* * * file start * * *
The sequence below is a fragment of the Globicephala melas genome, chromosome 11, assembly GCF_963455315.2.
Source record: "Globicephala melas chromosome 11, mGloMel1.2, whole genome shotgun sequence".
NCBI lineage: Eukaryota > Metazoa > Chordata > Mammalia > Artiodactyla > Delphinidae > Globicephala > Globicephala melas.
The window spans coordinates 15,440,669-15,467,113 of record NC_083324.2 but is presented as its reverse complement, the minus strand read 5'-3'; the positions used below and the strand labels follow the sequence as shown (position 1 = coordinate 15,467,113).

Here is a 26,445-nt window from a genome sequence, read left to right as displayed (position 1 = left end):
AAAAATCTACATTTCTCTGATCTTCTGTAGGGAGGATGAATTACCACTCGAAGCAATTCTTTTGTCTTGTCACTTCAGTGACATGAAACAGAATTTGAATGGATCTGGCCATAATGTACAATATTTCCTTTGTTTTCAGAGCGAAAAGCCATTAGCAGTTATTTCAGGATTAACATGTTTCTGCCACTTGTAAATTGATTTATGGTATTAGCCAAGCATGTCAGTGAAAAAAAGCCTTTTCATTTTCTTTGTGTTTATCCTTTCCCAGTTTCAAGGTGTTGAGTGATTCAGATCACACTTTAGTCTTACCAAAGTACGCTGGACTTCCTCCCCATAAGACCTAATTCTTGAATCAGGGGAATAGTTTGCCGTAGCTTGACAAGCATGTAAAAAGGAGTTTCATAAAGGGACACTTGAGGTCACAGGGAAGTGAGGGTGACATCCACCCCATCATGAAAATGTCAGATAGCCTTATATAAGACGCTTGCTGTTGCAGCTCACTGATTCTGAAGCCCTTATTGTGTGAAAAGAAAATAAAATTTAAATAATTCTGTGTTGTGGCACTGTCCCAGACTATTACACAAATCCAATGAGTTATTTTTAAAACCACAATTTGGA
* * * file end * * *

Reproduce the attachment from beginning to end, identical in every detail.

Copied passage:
The sequence below is a fragment of the Globicephala melas genome, chromosome 11, assembly GCF_963455315.2.
Source record: "Globicephala melas chromosome 11, mGloMel1.2, whole genome shotgun sequence".
NCBI lineage: Eukaryota > Metazoa > Chordata > Mammalia > Artiodactyla > Delphinidae > Globicephala > Globicephala melas.
The window spans coordinates 15,440,669-15,467,113 of record NC_083324.2 but is presented as its reverse complement, the minus strand read 5'-3'; the positions used below and the strand labels follow the sequence as shown (position 1 = coordinate 15,467,113).

Here is a 26,445-nt window from a genome sequence, read left to right as displayed (position 1 = left end):
AAAAATCTACATTTCTCTGATCTTCTGTAGGGAGGATGAATTACCACTCGAAGCAATTCTTTTGTCTTGTCACTTCAGTGACATGAAACAGAATTTGAATGGATCTGGCCATAATGTACAATATTTCCTTTGTTTTCAGAGCGAAAAGCCATTAGCAGTTATTTCAGGATTAACATGTTTCTGCCACTTGTAAATTGATTTATGGTATTAGCCAAGCATGTCAGTGAAAAAAAGCCTTTTCATTTTCTTTGTGTTTATCCTTTCCCAGTTTCAAGGTGTTGAGTGATTCAGATCACACTTTAGTCTTACCAAAGTACGCTGGACTTCCTCCCCATAAGACCTAATTCTTGAATCAGGGGAATAGTTTGCCGTAGCTTGACAAGCATGTAAAAAGGAGTTTCATAAAGGGACACTTGAGGTCACAGGGAAGTGAGGGTGACATCCACCCCATCATGAAAATGTCAGATAGCCTTATATAAGACGCTTGCTGTTGCAGCTCACTGATTCTGAAGCCCTTATTGTGTGAAAAGAAAATAAAATTTAAATAATTCTGTGTTGTGGCACTGTCCCAGACTATTACACAAATCCAATGAGTTATTTTTAAAACCACAATTTGGA